BurmaMeeting

BurmaMeeting

Lucianococonut

Lucianococonut

JointandFiber

JointandFiber

LantanaMarriage

LantanaMarriage

LattingNatureMakeImpressions

LattingNatureMakeImpressions

InnerThoughts

InnerThoughts

OrchidEyes

OrchidEyes

WhatAmIMadeof

WhatAmIMadeof

SeaweedHair

SeaweedHair

WhenIwasdirtontheFloor

WhenIwasdirtontheFloor

MulchandHair

MulchandHair

SharingandMerging

SharingandMerging

ProtectingtheHeart

ProtectingtheHeart

StrawHair

StrawHair

TheThingsIPLant

TheThingsIPLant

HandSplint

HandSplint

TreeGirl

TreeGirl

HairGrainFlowerSeed

HairGrainFlowerSeed

HairFiberbabypalm

HairFiberbabypalm

GrassandHair

GrassandHair

EggplantSpy

EggplantSpy

GardenBed

GardenBed

ForgerStarFruits

ForgerStarFruits

CalendulaandI

CalendulaandI

dandelionFeet

dandelionFeet

FeetFootBase

FeetFootBase

Evolvingtogether

Evolvingtogether

Chiveandzinniahead

Chiveandzinniahead

BurmaRest

BurmaRest

As a child I played outside on a farm in North Florida, I climbed giant oak trees, collected pine resins and braided pine straw. The Glen St. Mary's river ran near our house, the water was black, but it never stoped me or friends from playing in the alligator and snake filled water.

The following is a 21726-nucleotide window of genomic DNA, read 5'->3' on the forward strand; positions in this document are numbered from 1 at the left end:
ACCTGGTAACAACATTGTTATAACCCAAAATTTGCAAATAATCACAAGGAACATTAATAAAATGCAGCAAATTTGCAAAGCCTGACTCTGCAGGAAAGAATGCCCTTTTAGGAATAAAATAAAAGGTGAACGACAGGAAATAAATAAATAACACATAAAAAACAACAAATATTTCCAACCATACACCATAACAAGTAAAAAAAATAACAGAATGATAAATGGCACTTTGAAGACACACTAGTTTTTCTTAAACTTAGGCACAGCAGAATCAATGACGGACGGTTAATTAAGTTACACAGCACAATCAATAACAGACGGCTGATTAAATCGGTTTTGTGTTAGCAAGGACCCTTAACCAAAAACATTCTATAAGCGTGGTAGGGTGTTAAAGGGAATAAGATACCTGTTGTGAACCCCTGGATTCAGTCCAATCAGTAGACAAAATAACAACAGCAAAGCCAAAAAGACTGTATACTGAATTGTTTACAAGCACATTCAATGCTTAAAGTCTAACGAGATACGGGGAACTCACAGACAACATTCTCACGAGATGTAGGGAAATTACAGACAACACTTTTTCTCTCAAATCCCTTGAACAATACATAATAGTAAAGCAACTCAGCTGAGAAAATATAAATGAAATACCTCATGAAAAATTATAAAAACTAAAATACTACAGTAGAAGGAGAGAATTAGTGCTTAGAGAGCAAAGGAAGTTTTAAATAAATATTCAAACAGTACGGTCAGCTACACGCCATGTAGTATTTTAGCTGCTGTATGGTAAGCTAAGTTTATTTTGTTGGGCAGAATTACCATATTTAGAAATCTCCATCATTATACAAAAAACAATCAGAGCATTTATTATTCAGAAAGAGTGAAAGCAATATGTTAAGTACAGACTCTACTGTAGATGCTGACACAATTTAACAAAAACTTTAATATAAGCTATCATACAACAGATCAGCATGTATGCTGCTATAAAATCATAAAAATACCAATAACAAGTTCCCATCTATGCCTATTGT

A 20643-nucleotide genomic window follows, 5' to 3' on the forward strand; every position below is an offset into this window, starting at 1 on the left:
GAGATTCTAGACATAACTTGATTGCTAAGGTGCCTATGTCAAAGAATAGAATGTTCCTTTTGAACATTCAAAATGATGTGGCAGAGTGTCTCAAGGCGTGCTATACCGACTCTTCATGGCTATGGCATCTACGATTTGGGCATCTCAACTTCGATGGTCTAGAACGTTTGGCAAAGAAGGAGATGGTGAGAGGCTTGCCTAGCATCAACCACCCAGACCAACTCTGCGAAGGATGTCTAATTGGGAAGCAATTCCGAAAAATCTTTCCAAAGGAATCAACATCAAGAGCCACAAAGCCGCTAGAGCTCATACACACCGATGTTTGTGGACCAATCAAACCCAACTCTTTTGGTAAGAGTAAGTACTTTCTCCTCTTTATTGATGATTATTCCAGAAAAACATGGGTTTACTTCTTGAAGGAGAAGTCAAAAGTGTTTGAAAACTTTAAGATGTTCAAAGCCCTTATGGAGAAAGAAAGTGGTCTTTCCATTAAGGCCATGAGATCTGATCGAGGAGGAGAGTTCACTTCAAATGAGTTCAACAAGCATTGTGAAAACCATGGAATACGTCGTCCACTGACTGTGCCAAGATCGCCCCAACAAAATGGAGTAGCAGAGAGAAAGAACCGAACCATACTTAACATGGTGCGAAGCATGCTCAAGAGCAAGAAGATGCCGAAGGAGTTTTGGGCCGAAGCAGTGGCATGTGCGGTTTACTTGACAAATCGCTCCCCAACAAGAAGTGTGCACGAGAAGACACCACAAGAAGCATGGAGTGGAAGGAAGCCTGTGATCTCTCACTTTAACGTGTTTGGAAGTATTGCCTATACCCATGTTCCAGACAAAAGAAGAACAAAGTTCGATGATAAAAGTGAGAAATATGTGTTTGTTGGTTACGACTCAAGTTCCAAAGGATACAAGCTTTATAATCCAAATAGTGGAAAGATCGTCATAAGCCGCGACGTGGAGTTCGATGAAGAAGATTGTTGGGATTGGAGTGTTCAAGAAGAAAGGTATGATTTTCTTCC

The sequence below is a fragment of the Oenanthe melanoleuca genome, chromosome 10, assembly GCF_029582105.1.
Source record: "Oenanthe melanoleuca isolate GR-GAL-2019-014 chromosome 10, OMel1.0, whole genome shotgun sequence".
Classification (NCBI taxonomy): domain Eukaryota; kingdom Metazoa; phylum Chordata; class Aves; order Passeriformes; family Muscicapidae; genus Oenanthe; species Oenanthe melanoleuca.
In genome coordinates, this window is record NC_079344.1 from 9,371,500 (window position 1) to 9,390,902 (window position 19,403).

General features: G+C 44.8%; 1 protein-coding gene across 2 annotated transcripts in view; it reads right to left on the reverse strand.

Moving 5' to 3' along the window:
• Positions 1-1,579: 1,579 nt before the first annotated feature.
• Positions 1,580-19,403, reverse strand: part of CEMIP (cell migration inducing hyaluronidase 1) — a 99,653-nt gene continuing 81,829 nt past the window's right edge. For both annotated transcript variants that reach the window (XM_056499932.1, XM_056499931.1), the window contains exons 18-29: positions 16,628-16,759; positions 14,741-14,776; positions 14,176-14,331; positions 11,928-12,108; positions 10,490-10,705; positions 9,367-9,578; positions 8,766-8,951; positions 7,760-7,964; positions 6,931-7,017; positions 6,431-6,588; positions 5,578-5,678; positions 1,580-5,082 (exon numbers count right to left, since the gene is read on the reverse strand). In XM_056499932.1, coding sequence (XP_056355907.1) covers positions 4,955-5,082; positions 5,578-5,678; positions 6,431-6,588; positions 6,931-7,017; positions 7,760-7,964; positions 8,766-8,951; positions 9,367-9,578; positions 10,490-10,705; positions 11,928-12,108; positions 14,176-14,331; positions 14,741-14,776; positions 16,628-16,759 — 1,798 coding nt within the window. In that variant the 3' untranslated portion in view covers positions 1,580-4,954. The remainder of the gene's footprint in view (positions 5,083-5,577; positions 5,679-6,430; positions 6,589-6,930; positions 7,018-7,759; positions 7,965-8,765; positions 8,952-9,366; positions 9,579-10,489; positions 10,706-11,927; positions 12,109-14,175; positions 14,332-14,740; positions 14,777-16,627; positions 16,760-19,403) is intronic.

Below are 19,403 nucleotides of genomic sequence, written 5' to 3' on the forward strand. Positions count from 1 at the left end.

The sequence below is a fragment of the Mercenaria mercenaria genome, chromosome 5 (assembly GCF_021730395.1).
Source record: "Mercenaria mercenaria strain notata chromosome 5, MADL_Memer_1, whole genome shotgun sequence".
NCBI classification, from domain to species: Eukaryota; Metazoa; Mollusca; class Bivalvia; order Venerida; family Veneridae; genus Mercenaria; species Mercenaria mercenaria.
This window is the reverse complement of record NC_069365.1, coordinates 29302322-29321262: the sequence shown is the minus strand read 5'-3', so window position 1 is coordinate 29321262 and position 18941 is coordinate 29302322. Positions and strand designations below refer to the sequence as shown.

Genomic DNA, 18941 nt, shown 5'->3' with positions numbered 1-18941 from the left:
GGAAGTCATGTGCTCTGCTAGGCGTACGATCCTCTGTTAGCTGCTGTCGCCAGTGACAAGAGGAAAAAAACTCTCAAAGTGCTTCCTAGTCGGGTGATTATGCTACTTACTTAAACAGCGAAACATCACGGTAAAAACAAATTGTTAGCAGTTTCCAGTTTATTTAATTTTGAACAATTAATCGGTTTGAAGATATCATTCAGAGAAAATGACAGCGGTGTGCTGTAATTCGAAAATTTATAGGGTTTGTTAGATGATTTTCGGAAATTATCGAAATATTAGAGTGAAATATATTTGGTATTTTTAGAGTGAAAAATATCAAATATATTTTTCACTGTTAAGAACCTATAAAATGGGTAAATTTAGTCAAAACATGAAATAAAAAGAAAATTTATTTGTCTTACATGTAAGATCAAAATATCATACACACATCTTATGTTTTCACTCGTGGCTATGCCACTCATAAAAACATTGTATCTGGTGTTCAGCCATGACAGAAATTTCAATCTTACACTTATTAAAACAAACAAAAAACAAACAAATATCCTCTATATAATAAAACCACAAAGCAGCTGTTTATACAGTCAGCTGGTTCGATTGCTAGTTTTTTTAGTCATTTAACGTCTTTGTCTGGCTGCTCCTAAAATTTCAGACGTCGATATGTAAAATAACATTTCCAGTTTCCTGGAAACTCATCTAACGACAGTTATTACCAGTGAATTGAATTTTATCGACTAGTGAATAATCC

As our cultures become more saturated with technologies, cars and work, we have become nature deprived and have forgotten to listen to the way in which land beckons for us to play. 

This series is an on-going documentation of playing and listening to land. It is connected to Learning to Love in the Anthropocene, a set of instructions that aim to guide us towards reimagining our relationship to nature. 

I hope to inspire you to go outside and play, to hug a tree, to smell a flower, to suck nectar from a honey-suckle, to feel your bare feet touch this earth and simply to smile. 

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